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MADISON — Attorney General J.B. Van Hollen announced today that a federal appellate court has ruled in an important decision that federal law does not prevent Wisconsin businesses and other consumers of natural gas from using the state’s antitrust laws to obtain damages for the illegal manipulation of natural gas prices.
Several Wisconsin businesses and other entities filed lawsuits alleging that the defendants, a variety of energy companies in the natural gas industry, had conspired to manipulate the price of natural gas during 2000 to 2002. As a result, according to the lawsuits, Wisconsin gas purchasers paid hundreds of millions of dollars in excessive prices, which resulted from an illegal price-setting conspiracy prohibited by Wisconsin antitrust law. Wisconsin antitrust law, among other things, prohibits conspiracies to manipulate prices and allows injured parties to sue to recover their damages caused by the illegal price manipulation. The Wisconsin parties who brought the cases include Briggs & Stratton, NewPage, Sargento Foods, Ladish Co., Arandell Corporation, Merrick’s, Inc., and Carthage College.
A lower court decision ruled that federal energy statutes governing the natural gas industry preempted state antitrust law, essentially rendering state antitrust law unenforceable. On appeal, the Wisconsin Department of Justice filed a friend-of-the-court brief supporting the position of the Wisconsin plaintiffs that federal law does not preempt Wisconsin’s antitrust law.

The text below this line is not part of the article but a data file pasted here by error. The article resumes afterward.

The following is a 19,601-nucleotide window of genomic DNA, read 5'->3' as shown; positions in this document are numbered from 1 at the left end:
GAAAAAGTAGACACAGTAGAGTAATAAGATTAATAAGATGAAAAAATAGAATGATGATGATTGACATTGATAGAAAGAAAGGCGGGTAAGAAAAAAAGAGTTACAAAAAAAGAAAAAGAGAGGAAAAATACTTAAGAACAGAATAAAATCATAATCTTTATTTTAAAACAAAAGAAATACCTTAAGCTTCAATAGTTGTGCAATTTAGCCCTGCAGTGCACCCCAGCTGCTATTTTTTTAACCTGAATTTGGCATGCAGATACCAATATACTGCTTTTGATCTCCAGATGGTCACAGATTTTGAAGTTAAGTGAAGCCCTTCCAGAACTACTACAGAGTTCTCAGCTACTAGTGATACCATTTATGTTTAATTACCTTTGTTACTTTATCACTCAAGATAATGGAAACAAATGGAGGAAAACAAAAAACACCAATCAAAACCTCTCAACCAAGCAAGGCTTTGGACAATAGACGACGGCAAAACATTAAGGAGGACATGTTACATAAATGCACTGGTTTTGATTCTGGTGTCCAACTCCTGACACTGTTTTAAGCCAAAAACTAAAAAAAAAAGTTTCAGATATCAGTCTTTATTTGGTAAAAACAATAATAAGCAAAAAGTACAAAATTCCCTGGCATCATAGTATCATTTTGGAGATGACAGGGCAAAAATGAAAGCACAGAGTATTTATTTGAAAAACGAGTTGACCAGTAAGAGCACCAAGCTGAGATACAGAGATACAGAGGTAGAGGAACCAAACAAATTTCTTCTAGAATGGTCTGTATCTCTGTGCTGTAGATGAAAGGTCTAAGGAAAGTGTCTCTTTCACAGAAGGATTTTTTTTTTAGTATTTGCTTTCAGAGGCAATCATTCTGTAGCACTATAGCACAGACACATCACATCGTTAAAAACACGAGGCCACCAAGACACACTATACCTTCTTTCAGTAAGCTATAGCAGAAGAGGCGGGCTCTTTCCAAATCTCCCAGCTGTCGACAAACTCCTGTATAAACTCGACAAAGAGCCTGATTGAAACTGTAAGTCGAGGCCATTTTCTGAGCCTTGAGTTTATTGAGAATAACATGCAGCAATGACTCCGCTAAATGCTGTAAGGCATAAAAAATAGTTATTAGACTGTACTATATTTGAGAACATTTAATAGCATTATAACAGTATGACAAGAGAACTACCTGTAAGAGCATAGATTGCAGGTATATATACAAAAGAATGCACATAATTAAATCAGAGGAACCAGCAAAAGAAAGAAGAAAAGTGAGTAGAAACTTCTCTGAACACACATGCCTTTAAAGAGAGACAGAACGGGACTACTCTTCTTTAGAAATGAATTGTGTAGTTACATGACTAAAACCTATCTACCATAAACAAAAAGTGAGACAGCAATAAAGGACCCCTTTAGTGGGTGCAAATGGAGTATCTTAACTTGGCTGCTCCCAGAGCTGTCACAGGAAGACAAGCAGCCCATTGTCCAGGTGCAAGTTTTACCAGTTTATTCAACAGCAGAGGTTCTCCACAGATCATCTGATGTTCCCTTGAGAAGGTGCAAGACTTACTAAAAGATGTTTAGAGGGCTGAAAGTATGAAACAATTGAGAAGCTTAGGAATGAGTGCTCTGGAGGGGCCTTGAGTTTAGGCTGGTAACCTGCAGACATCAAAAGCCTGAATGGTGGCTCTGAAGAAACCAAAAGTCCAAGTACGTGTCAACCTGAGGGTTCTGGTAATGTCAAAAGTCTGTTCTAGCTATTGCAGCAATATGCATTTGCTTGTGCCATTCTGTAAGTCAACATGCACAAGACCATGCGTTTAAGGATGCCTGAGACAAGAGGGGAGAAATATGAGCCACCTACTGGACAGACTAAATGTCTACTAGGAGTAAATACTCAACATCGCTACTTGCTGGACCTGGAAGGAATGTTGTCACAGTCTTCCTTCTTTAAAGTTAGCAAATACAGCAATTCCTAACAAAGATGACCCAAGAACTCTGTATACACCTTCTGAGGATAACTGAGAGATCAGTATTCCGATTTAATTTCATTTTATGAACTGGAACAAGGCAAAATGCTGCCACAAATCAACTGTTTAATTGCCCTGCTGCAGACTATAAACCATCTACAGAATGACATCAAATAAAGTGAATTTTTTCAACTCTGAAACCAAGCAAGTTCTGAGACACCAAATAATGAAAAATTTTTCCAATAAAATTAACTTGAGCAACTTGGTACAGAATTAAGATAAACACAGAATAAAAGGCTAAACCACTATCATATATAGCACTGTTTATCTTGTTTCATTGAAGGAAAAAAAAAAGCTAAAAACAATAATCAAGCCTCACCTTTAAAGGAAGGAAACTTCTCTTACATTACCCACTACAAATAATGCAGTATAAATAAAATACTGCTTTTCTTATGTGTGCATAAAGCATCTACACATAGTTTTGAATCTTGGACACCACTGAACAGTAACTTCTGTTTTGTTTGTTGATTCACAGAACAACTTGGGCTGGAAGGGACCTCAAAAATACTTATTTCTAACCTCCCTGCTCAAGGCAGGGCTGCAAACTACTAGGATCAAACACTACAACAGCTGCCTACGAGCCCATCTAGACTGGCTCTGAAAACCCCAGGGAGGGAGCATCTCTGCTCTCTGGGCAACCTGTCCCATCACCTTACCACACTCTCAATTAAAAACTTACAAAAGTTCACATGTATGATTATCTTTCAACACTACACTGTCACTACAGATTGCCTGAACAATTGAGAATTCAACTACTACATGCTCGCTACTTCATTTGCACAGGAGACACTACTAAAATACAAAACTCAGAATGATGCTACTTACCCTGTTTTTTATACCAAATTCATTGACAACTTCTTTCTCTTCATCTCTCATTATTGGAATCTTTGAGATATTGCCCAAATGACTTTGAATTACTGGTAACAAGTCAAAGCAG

In a ruling earlier this week, the United States Court of Appeals for the Ninth Circuit agreed with the state’s position and reversed the lower court. The decision allows those Wisconsin businesses who brought the lawsuit to proceed with their claims under state law, and to seek recovery for the illegal price manipulation alleged in the pleadings.
“I am very pleased with the court’s decision allowing these major Wisconsin employers, and other consumers, to utilize state antitrust law to remedy illegal price manipulation,” Attorney General Van Hollen said. “Wisconsin purchasers of natural gas can be severely harmed by illegal price increases, and the court’s ruling ensures that our law can fulfill its intended purpose of preventing and remedying illegal anticompetitive conduct.”
The cases will now be returned to the lower court for determination of the merits of the parties’ claims. A copy of the decision is available at the following link: Click Here
The state was represented in this matter by Assistant Attorney General Gwendolyn J. Cooley.